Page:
Please note: This article may contain outdated information about RMDs and retirement accounts due to the SECURE Act 2.0, a law governing retirement savings (e.g., the age at which individuals must begin taking required minimum distributions (RMDs) from their retirement account will change from 72 to 73 beginning January 1, 2023). For more information about the SECURE Act 2.0, please read this article or speak with your financial consultant. (1222-2NLK)
It's especially important to understand how each type of IRA works when it comes to things like contributions, tax deductibility, and withdrawals, since these features can affect your finances now and down the road.
For example, maybe you're on a tight budget but want to start saving for retirement as soon as possible.
"In that case, the potential up-front tax deduction that a traditional IRA offers could help you save more now and get a head start," says Rob Williams, managing director of financial planning, retirement income, and wealth management for the Schwab Center for Financial Research.
Or maybe you expect to be in a higher tax bracket when you retire and could benefit more from tax-free withdrawals and the option to leave your savings to a loved one tax-free. According to Rob, that could mean a Roth IRA makes more sense for you. But in both cases, you'll need to meet certain requirements to get the benefits.
Rob says, "The best IRA for you, if any, depends heavily on your specific situation and goals—in other words, which type of IRAs you qualify for and what you're trying to achieve with your IRA account."
Here are eight key facts to help you make an IRA decision that's right for you.
1. You can contribute to an IRA, even if you have a 401(k)
If you or your spouse contribute to an employer-sponsored retirement plan, such as a 401(k), 403(b), or 457 plan, you can still open an IRA. With a Roth IRA, you'll need to meet the income limits to contribute. With a traditional IRA, you can contribute as long as you have earned income, but you'll need to meet income limits to get a tax deduction.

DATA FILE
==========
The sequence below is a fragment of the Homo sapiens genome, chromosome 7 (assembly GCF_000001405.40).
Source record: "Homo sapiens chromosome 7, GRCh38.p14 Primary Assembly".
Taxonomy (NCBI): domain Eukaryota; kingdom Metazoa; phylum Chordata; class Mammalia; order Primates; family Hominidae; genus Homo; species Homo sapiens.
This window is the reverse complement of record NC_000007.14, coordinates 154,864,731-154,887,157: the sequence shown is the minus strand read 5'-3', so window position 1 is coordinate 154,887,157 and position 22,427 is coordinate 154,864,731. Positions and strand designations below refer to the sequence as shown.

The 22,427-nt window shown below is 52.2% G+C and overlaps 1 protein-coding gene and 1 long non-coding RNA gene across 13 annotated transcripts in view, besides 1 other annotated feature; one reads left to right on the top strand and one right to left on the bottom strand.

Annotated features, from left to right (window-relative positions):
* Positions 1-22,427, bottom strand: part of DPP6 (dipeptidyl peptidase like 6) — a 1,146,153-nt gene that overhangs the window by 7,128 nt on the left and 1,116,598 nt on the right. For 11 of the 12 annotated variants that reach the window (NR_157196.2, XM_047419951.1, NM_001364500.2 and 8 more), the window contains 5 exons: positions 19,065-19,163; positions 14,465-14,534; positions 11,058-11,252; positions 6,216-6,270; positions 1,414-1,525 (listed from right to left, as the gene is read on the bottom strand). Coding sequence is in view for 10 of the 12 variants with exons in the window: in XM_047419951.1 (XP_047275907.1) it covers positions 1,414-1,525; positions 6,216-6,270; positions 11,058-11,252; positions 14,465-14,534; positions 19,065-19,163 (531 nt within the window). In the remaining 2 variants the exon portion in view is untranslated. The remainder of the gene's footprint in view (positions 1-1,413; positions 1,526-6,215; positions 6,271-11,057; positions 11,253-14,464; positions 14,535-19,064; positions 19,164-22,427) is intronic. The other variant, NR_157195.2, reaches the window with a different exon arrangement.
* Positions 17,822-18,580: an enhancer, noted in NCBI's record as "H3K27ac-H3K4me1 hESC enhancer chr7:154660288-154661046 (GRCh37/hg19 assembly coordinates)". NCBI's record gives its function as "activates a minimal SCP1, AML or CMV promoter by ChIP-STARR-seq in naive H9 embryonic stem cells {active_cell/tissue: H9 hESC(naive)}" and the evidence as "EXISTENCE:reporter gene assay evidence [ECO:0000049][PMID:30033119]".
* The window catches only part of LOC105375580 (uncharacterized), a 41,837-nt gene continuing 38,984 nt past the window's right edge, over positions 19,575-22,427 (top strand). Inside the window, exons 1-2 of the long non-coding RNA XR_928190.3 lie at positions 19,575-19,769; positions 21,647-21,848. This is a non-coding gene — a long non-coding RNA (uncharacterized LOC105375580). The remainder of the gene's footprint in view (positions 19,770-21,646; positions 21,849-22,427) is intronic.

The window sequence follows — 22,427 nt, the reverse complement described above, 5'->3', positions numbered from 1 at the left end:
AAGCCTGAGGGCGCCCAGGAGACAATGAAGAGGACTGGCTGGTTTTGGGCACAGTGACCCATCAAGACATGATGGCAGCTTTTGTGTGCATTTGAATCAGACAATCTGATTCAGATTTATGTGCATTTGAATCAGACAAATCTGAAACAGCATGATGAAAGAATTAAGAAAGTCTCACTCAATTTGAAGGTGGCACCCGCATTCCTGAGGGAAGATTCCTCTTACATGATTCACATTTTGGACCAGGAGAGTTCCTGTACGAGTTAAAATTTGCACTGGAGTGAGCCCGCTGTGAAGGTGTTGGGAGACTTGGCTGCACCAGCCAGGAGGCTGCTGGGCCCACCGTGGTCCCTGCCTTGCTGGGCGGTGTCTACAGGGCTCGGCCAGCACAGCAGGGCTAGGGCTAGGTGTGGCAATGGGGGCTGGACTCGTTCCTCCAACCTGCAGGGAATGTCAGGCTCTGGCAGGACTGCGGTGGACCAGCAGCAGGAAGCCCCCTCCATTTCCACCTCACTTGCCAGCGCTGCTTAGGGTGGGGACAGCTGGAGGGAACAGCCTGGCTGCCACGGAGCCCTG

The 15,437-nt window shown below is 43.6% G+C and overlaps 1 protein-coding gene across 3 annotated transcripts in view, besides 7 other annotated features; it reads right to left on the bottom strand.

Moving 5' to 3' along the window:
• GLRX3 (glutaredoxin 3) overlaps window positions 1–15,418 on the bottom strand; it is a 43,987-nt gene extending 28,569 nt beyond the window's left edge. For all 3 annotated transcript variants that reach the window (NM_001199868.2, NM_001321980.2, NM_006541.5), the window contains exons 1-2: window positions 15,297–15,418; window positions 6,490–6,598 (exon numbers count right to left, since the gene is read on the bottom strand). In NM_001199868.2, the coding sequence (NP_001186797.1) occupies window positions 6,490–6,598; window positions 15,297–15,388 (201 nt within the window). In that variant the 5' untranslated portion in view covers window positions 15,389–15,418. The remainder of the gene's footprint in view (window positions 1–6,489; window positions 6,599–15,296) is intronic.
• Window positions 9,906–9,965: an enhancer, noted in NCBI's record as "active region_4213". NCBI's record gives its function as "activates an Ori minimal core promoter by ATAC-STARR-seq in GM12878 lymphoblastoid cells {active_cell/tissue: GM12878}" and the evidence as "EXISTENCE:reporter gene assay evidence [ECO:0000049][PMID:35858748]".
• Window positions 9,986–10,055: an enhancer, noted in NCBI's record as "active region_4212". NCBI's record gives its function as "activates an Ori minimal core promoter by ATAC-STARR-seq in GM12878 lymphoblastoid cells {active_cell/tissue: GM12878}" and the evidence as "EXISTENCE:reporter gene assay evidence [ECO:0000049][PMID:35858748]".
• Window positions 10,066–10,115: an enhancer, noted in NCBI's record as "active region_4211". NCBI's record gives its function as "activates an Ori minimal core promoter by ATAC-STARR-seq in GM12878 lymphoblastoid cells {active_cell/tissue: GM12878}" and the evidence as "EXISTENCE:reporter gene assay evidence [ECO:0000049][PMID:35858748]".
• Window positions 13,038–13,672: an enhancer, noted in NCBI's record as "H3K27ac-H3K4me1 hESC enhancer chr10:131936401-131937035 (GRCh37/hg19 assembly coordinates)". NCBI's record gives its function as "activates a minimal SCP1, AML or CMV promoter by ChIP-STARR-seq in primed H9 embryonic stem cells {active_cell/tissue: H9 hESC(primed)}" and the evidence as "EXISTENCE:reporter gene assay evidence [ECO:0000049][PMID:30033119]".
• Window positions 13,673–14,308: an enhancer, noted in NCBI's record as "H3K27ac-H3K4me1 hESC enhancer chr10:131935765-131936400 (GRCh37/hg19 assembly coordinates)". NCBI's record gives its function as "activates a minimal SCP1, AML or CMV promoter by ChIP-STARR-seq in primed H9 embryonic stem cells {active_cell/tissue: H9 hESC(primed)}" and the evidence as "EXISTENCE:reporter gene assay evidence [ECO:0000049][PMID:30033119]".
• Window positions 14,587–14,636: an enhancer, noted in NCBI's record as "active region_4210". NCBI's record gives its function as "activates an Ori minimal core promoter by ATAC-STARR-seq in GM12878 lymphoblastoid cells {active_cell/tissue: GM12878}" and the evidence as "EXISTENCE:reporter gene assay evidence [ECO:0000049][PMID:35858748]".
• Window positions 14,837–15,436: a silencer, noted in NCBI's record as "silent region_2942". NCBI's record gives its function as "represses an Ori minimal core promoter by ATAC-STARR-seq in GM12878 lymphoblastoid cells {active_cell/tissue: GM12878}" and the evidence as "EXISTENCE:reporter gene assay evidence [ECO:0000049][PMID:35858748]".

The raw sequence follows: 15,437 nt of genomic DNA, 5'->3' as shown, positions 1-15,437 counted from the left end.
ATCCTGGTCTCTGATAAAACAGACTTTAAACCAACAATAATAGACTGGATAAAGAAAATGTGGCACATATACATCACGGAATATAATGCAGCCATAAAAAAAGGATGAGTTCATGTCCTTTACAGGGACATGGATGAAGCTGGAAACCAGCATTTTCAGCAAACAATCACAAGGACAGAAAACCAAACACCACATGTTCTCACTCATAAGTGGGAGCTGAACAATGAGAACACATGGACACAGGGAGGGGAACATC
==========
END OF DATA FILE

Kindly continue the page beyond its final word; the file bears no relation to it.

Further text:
2. Your income could be too high for a Roth IRA
Higher income levels can reduce the amount you're allowed to contribute to a Roth IRA or make you ineligible for the year. If you're a single filer, for instance, your modified adjusted gross income (MAGI) must be below $129,000 for 2022 to contribute the maximum amount. And partial contributions phase out once your MAGI reaches $144,000. Married couples filing jointly must have a MAGI below $204,000 for 2022 to contribute the maximum amount, with partial contributions phasing out at $214,000.
3. If you don't have a retirement plan at work, traditional IRA contributions are fully deductible
This applies to individuals and couples with no employer-sponsored account, but couples must file a joint tax return to get the deduction. Couples may qualify for a partial deduction if only one spouse has a plan at work. If you're single and have a plan at work, or you and your spouse both have plans at work, the amount you can deduct depends on your income. For example, single filers must have a MAGI of $68,000 or less to take the full deduction for 2022. Single filers with a MAGI between $68,000 and $78,000 can get a partial deduction. And those with a higher MAGI can still contribute but won't get a deduction on their 2022 taxes.
4. Roth IRA contributions aren't tax deductible, but you can take money out tax-free
Roth IRAs may offer more flexibility than traditional IRAs when it comes to withdrawing your money. You can withdraw your contributions anytime for any reason. And once you turn 59 ½ and have had the account for at least five years, you can also withdraw any growth or earnings on your investments with no tax or penalty. If you expect to be in a higher tax bracket in retirement, this could lead to greater tax savings.
5. If you have more than one IRA, your total contributions can't go over the limit
For 2022, you can contribute up to $6,000 to a traditional IRA or Roth IRA if you're under 50—or up to $7,000 if you're 50 or older. You can contribute to multiple IRAs in the same year (for example, a Roth and a traditional IRA). But your combined contributions can't exceed the annual maximum. Your IRA contributions also can't exceed your earned income for the year.